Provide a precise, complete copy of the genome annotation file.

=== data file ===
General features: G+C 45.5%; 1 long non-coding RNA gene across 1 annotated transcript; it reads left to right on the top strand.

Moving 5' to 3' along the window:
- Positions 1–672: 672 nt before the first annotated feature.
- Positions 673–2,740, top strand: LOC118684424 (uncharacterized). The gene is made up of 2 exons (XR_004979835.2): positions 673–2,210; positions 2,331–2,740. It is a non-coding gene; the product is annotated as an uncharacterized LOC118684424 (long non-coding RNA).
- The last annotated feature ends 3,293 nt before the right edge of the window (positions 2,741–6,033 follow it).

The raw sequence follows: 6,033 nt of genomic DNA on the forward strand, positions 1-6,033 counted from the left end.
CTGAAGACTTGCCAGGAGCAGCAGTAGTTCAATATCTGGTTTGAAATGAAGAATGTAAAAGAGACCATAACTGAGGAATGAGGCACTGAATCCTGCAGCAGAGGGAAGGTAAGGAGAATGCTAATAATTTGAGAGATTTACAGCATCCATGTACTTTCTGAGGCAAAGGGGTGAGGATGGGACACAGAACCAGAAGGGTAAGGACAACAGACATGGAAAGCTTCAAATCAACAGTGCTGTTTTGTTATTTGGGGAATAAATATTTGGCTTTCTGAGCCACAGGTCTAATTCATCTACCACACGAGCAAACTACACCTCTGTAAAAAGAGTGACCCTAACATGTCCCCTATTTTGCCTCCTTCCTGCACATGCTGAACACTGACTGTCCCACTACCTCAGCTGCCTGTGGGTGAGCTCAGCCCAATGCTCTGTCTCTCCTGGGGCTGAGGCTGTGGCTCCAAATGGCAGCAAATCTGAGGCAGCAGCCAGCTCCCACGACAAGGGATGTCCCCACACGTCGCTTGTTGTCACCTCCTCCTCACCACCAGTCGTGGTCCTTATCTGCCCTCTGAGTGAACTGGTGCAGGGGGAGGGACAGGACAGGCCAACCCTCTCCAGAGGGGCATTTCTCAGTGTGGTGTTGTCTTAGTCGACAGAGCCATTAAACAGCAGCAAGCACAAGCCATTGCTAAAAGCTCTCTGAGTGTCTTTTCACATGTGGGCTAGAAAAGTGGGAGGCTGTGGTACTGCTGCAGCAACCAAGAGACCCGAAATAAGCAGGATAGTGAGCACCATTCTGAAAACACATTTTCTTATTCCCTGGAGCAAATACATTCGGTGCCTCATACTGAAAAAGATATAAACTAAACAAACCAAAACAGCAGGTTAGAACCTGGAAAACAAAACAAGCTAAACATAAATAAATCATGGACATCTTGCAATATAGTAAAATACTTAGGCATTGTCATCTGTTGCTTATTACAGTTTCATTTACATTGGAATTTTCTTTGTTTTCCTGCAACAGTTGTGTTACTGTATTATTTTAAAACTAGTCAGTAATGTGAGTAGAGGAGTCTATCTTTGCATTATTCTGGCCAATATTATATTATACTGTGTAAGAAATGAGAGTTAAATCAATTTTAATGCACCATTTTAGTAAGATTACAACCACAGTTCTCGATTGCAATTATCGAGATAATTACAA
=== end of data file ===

General features: G+C 45.5%; 1 long non-coding RNA gene across 1 annotated transcript; it reads left to right on the top strand.

Moving 5' to 3' along the window:
- Positions 1–672: 672 nt before the first annotated feature.
- Positions 673–2,740, top strand: LOC118684424 (uncharacterized). The gene is made up of 2 exons (XR_004979835.2): positions 673–2,210; positions 2,331–2,740. It is a non-coding gene; the product is annotated as an uncharacterized LOC118684424 (long non-coding RNA).
- The last annotated feature ends 3,293 nt before the right edge of the window (positions 2,741–6,033 follow it).

The raw sequence follows: 6,033 nt of genomic DNA on the forward strand, positions 1-6,033 counted from the left end.
CTGAAGACTTGCCAGGAGCAGCAGTAGTTCAATATCTGGTTTGAAATGAAGAATGTAAAAGAGACCATAACTGAGGAATGAGGCACTGAATCCTGCAGCAGAGGGAAGGTAAGGAGAATGCTAATAATTTGAGAGATTTACAGCATCCATGTACTTTCTGAGGCAAAGGGGTGAGGATGGGACACAGAACCAGAAGGGTAAGGACAACAGACATGGAAAGCTTCAAATCAACAGTGCTGTTTTGTTATTTGGGGAATAAATATTTGGCTTTCTGAGCCACAGGTCTAATTCATCTACCACACGAGCAAACTACACCTCTGTAAAAAGAGTGACCCTAACATGTCCCCTATTTTGCCTCCTTCCTGCACATGCTGAACACTGACTGTCCCACTACCTCAGCTGCCTGTGGGTGAGCTCAGCCCAATGCTCTGTCTCTCCTGGGGCTGAGGCTGTGGCTCCAAATGGCAGCAAATCTGAGGCAGCAGCCAGCTCCCACGACAAGGGATGTCCCCACACGTCGCTTGTTGTCACCTCCTCCTCACCACCAGTCGTGGTCCTTATCTGCCCTCTGAGTGAACTGGTGCAGGGGGAGGGACAGGACAGGCCAACCCTCTCCAGAGGGGCATTTCTCAGTGTGGTGTTGTCTTAGTCGACAGAGCCATTAAACAGCAGCAAGCACAAGCCATTGCTAAAAGCTCTCTGAGTGTCTTTTCACATGTGGGCTAGAAAAGTGGGAGGCTGTGGTACTGCTGCAGCAACCAAGAGACCCGAAATAAGCAGGATAGTGAGCACCATTCTGAAAACACATTTTCTTATTCCCTGGAGCAAATACATTCGGTGCCTCATACTGAAAAAGATATAAACTAAACAAACCAAAACAGCAGGTTAGAACCTGGAAAACAAAACAAGCTAAACATAAATAAATCATGGACATCTTGCAATATAGTAAAATACTTAGGCATTGTCATCTGTTGCTTATTACAGTTTCATTTACATTGGAATTTTCTTTGTTTTCCTGCAACAGTTGTGTTACTGTATTATTTTAAAACTAGTCAGTAATGTGAGTAGAGGAGTCTATCTTTGCATTATTCTGGCCAATATTATATTATACTGTGTAAGAAATGAGAGTTAAATCAATTTTAATGCACCATTTTAGTAAGATTACAACCACAGTTCTCGATTGCAATTATCGAGATAATTACAA